U.S. patent application Ser. No. 10/341,005, filed on Jan. 13, 2003, entitled Methods of Making Carbon Nanotube Films, Layers, Fabrics, Ribbons, Elements and Articles.
The present application relates to devices having vertically-disposed and other non-horizontally disposed nanofabric articles and to methods of making the same.
Memory devices have been proposed which use nanoscopic wires, such as single-walled carbon nanotubes, to form crossbar junctions to serve as memory cells. (See WO 01/03208, Nanoscopic Wire-Based Devices, Arrays, and Methods of Their Manufacture; and Thomas Rueckes et al., “Carbon Nanotube-Based Nonvolatile Random Access Memory for Molecular Computing,” Science, vol. 289, pp. 94–97, 7 Jul., 2000.) Hereinafter these devices are called nanotube wire crossbar memories (NTWCMs). Under these proposals, individual single-walled nanotube wires suspended over other wires define memory cells. Electrical signals are written to one or both wires to cause them to physically attract or repel relative to one another. Each physical state (i.e., attracted or repelled wires) corresponds to an electrical state. Repelled wires are an open circuit junction. Attracted wires are a closed state forming a rectified junction. When electrical power is removed from the junction, the wires retain their physical (and thus electrical) state thereby forming a non-volatile memory cell.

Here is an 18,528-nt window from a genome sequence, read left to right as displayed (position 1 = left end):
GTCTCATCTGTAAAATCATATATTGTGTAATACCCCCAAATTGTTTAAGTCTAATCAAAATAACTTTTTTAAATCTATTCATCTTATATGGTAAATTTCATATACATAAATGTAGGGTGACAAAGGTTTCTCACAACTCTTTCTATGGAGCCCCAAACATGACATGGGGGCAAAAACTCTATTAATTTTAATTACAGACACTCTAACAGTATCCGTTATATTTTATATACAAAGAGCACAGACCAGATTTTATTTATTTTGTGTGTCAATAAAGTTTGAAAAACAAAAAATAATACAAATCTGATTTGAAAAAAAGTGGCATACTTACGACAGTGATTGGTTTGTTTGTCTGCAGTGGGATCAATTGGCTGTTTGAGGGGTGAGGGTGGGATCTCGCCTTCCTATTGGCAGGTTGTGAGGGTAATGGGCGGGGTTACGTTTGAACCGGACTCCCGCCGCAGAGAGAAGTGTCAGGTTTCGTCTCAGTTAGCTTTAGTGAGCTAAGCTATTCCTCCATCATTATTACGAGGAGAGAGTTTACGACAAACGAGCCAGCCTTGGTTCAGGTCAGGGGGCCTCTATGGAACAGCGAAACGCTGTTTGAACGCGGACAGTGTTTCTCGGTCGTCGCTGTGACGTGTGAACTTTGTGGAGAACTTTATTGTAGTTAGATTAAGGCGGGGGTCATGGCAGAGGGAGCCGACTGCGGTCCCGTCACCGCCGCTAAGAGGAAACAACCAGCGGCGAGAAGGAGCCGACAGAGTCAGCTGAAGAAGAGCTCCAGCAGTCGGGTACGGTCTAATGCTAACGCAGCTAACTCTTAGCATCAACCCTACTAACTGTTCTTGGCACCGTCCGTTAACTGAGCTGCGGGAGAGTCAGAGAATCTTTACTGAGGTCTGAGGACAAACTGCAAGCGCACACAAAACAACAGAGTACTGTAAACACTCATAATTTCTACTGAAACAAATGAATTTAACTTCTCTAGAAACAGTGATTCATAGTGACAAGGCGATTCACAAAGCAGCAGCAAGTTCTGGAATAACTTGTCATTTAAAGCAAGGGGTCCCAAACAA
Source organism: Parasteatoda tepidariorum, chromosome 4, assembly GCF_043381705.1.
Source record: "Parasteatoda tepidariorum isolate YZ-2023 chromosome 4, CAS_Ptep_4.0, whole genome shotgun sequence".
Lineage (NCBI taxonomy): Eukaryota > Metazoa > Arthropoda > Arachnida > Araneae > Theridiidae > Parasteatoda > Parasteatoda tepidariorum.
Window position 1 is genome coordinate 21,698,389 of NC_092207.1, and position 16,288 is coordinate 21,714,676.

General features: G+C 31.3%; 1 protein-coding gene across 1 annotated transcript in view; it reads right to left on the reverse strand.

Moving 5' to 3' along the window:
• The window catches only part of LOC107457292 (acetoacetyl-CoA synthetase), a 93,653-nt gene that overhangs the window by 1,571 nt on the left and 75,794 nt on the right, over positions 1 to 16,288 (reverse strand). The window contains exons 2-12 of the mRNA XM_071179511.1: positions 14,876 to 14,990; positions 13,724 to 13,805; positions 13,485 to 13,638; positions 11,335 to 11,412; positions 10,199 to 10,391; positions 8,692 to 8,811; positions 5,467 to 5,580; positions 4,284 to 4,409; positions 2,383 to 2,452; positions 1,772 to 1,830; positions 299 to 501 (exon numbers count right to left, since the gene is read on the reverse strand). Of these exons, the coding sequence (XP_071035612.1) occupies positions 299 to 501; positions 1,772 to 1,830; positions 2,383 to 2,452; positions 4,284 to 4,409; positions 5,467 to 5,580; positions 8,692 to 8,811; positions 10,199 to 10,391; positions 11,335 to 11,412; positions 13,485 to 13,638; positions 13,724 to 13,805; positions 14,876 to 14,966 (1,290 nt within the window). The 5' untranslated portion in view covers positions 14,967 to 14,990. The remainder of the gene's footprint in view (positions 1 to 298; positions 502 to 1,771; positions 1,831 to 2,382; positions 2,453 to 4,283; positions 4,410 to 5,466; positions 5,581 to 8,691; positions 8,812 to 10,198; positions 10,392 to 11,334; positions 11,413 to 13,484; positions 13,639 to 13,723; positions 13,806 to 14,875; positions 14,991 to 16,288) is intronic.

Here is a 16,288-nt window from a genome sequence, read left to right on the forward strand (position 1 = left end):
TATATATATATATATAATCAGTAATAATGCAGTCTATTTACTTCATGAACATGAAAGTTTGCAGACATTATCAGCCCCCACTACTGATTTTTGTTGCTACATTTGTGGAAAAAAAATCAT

The NTWCM proposals rely on directed growth or chemical self-assembly techniques to grow the individual nanotubes needed for the memory cells. These techniques are now believed to be difficult to employ at commercial scales using modern technology. Moreover, they may contain inherent limitations such as the length of the nanotubes that may be grown reliably using these techniques, and it may difficult to control the statistical variance of geometries of nanotube wires so grown. Improved memory cell designs are thus desired.